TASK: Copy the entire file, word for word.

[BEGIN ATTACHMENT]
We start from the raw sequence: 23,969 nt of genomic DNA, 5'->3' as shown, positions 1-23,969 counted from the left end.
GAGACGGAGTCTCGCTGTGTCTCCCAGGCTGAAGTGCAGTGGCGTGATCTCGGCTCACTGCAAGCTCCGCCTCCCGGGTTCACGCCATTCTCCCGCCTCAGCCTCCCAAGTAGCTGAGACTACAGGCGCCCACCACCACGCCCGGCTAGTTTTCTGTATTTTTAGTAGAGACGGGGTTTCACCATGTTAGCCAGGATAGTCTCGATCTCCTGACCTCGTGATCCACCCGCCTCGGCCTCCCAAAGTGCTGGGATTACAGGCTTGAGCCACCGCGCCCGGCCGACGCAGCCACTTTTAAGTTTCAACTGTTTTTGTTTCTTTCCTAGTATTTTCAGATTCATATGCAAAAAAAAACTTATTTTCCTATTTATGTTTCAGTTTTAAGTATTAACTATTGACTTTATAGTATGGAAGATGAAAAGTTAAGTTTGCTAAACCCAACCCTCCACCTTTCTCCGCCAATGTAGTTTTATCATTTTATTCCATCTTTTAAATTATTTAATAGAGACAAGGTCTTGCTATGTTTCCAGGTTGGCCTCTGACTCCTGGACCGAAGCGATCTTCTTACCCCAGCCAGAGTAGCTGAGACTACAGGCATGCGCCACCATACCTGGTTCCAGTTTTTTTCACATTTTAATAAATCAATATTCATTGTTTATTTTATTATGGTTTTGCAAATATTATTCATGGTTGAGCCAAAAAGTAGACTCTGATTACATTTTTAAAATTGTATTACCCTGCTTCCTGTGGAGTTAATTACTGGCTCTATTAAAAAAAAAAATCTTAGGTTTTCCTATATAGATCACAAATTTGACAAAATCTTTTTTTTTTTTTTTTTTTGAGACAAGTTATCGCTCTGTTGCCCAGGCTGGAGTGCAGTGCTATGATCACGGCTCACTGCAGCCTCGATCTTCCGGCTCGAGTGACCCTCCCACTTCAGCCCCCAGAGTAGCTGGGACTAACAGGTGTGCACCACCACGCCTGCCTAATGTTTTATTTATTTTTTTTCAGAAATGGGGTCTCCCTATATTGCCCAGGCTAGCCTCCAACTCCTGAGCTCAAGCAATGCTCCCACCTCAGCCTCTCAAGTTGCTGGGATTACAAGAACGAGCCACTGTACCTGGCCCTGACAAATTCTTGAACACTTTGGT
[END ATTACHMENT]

We start from the raw sequence: 23,969 nt of genomic DNA, 5'->3' as shown, positions 1-23,969 counted from the left end.
GAGACGGAGTCTCGCTGTGTCTCCCAGGCTGAAGTGCAGTGGCGTGATCTCGGCTCACTGCAAGCTCCGCCTCCCGGGTTCACGCCATTCTCCCGCCTCAGCCTCCCAAGTAGCTGAGACTACAGGCGCCCACCACCACGCCCGGCTAGTTTTCTGTATTTTTAGTAGAGACGGGGTTTCACCATGTTAGCCAGGATAGTCTCGATCTCCTGACCTCGTGATCCACCCGCCTCGGCCTCCCAAAGTGCTGGGATTACAGGCTTGAGCCACCGCGCCCGGCCGACGCAGCCACTTTTAAGTTTCAACTGTTTTTGTTTCTTTCCTAGTATTTTCAGATTCATATGCAAAAAAAAACTTATTTTCCTATTTATGTTTCAGTTTTAAGTATTAACTATTGACTTTATAGTATGGAAGATGAAAAGTTAAGTTTGCTAAACCCAACCCTCCACCTTTCTCCGCCAATGTAGTTTTATCATTTTATTCCATCTTTTAAATTATTTAATAGAGACAAGGTCTTGCTATGTTTCCAGGTTGGCCTCTGACTCCTGGACCGAAGCGATCTTCTTACCCCAGCCAGAGTAGCTGAGACTACAGGCATGCGCCACCATACCTGGTTCCAGTTTTTTTCACATTTTAATAAATCAATATTCATTGTTTATTTTATTATGGTTTTGCAAATATTATTCATGGTTGAGCCAAAAAGTAGACTCTGATTACATTTTTAAAATTGTATTACCCTGCTTCCTGTGGAGTTAATTACTGGCTCTATTAAAAAAAAAAATCTTAGGTTTTCCTATATAGATCACAAATTTGACAAAATCTTTTTTTTTTTTTTTTTTTGAGACAAGTTATCGCTCTGTTGCCCAGGCTGGAGTGCAGTGCTATGATCACGGCTCACTGCAGCCTCGATCTTCCGGCTCGAGTGACCCTCCCACTTCAGCCCCCAGAGTAGCTGGGACTAACAGGTGTGCACCACCACGCCTGCCTAATGTTTTATTTATTTTTTTTCAGAAATGGGGTCTCCCTATATTGCCCAGGCTAGCCTCCAACTCCTGAGCTCAAGCAATGCTCCCACCTCAGCCTCTCAAGTTGCTGGGATTACAAGAACGAGCCACTGTACCTGGCCCTGACAAATTCTTGAACACTTTGGT